On Friday, Utah Jazz center Udoka Azubuike was transported to the University of Utah Hospital where X-rays and an MRI determined that he had suffered a subluxation of his right ankle, the same ankle which had him sidelined for months last season.
Team sources have indicated that Azubuike will not require surgery and will begin rehabbing the injury, which occurred with 57 seconds left in the first quarter of the Stars’ game against the Stockton Kings, while Azubuike was on assignment with the Stars from the Jazz.
Azubuike landed awkwardly going up for a block. He immediately grabbed for his right ankle, the same one that he spent months rehabbing after suffering a severe sprain last season.
To better understand what subluxation is, Dr. Kenneth Jung, a foot and ankle surgeon at Cedars-Sinai Kerlan-Jobe Institute in Los Angeles and consultant for the Los Angeles Lakers, spoke with the Deseret News.
After falling to the floor Azubuike could not get back to his feet. As play continued on the other end, a Kings player from the bench came over and draped a towel over Azubuike’s ankle.
Officials stopped the game with 42 seconds on the clock and trainers and coaches tended to Azubuike who, at first, tried to get up on his own, but could not put any weight on his right foot. Eventually his teammates came over and carried him off the court.
“You can have sprains where you roll your ankle, which essentially is a ligament tear, and you can have dislocations where the bones literally come out of joint,” Jung said. “In this case, the ankle joint and a subluxation refers to where the bones kind of come out of joint but then they go back.”
Some people who experience a subluxation report hearing a popping noise or even need for the bones to be popped back into place, which could explain why those in attendance thought Azubuike’s injury was more gruesome than it later turned out to be.
Although not broken, or even technically dislocated, that doesn’t mean that he’s in the clear.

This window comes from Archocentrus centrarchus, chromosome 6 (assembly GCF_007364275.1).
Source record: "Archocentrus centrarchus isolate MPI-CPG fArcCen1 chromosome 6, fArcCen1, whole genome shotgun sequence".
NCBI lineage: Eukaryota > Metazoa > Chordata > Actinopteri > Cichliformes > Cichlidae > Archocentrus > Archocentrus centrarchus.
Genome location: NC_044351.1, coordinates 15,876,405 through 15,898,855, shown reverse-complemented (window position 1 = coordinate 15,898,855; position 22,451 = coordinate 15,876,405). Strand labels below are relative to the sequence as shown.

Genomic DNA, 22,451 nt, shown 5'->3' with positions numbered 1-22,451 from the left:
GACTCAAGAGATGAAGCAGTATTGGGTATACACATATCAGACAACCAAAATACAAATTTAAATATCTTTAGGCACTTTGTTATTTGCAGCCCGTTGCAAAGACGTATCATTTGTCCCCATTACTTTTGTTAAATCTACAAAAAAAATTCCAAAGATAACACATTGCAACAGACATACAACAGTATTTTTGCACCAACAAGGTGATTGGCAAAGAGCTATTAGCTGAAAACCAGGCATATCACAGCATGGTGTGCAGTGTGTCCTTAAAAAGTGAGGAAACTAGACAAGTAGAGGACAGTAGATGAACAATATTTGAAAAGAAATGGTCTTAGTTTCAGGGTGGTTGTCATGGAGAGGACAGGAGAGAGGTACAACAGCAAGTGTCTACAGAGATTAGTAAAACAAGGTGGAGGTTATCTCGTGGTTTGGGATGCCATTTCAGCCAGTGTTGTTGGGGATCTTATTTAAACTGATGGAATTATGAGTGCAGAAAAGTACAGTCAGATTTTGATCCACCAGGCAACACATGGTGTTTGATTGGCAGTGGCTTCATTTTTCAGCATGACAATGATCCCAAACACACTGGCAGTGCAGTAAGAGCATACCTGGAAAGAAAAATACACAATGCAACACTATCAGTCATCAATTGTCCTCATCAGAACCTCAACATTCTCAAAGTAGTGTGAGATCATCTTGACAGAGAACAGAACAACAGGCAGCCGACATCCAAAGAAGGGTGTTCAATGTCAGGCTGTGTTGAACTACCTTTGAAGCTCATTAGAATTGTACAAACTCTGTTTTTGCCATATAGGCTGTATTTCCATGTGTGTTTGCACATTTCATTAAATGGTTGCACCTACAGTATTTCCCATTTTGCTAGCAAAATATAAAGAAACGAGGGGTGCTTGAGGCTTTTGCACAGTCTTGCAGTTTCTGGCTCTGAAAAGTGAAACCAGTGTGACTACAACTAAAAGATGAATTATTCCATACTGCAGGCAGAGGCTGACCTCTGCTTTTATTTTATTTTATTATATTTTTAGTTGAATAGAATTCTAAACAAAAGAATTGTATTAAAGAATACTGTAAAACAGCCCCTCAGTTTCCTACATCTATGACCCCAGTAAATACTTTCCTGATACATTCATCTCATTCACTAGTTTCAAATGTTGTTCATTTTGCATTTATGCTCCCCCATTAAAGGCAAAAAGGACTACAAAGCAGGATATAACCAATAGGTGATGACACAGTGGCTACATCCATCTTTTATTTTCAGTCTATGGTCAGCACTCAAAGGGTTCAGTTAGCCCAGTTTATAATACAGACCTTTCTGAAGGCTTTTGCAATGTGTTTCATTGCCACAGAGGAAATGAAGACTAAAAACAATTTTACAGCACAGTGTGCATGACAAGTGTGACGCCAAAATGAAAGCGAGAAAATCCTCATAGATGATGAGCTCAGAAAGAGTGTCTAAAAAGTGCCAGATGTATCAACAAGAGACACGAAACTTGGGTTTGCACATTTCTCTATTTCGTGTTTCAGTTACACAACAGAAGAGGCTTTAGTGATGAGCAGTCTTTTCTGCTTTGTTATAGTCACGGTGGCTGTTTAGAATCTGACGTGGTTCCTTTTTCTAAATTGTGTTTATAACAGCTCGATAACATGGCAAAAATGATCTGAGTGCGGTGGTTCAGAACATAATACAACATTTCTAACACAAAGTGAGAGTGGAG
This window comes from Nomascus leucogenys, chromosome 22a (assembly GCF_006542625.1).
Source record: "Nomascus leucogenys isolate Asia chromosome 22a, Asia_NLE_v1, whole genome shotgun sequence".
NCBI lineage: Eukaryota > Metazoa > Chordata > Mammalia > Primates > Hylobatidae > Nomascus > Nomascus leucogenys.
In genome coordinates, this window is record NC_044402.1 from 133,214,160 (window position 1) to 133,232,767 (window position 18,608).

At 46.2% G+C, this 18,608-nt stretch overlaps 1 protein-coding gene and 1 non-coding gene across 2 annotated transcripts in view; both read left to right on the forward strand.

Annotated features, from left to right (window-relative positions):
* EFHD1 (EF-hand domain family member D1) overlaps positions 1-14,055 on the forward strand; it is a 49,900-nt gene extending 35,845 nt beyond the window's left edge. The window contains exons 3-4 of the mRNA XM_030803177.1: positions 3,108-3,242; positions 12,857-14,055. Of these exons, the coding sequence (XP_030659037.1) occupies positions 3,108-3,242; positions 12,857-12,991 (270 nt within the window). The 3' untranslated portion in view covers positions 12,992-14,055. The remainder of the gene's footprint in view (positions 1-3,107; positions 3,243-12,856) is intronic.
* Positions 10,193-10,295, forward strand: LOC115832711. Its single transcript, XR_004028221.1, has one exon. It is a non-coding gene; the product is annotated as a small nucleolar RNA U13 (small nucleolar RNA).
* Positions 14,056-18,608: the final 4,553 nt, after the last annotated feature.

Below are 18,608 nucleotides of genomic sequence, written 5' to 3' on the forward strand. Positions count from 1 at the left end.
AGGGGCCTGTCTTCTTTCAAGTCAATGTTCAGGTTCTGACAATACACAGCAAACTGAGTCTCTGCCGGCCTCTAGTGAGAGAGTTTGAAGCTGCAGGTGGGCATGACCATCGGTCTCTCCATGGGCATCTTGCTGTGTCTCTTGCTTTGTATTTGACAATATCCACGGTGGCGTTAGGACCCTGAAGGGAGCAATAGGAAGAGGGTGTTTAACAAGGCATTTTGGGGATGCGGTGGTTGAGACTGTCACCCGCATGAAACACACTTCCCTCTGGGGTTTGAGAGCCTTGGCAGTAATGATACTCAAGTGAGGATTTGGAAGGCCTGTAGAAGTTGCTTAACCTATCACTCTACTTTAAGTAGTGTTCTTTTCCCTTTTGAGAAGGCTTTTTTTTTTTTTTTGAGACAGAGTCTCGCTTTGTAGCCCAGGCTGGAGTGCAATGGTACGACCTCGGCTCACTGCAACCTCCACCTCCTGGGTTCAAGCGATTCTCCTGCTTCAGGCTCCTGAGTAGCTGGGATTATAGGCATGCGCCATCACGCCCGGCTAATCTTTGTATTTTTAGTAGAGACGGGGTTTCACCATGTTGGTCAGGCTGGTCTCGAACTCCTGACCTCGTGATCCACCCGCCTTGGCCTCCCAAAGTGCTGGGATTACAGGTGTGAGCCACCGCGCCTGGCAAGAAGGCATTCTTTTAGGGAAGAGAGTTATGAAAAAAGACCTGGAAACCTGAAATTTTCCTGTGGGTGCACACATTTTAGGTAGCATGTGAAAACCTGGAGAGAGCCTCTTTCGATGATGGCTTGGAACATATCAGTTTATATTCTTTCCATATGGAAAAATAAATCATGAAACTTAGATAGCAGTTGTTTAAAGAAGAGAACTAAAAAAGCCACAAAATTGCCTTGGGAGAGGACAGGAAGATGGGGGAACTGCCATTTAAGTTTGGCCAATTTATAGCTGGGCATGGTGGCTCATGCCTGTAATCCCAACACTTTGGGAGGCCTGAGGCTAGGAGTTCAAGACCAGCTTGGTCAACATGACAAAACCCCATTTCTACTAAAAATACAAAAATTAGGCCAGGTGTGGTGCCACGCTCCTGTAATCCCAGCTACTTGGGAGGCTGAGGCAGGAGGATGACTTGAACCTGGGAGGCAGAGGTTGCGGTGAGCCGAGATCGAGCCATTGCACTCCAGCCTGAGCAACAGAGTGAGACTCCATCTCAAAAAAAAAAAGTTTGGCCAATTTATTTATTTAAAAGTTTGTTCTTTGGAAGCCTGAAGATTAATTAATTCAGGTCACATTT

“You can have sprains where you roll your ankle, which essentially is a ligament tear, and you can have dislocations where the bones literally come out of joint. In this case, the ankle joint and a subluxation refers to where the bones kind of come out of joint but then they go back.” — Dr. Kenneth Jung,
“If you had a previous injury, that may indicate that the ligaments have healed stretched out, that there’s some instability of the ligaments,” Jung said. “If the ligaments are more lax or flexible it allows the bones to essentially move out of position when he rolls his ankle.”
That could become a chronic problem according to Jung. But, since surgery isn’t an option being pursued as of yet, that could mean that there isn’t significant stretching or instability with Azubuike’s ligaments.
No matter the case, Azubuike is looking at another season mostly spent rehabbing an ankle injury. That rehab and a timeframe could end up being similar to last season’s.
“Obviously there’s enough stretching of the ligaments that it’s more than just your run-of-the-mill sprain,” Jung said. “So you would expect the timeframe of at least a very bad ankle sprain. But it also depends on what ligaments are injured and then how quick he’s able to get stability back in the joints, as well as strength and range of motion.”
The Jazz recently exercised the third-year option of Azubuike’s contract, hoping that with a full year of healthy development they could get a better sense of the type of player he is. Unfortunately that development will once again be stalled.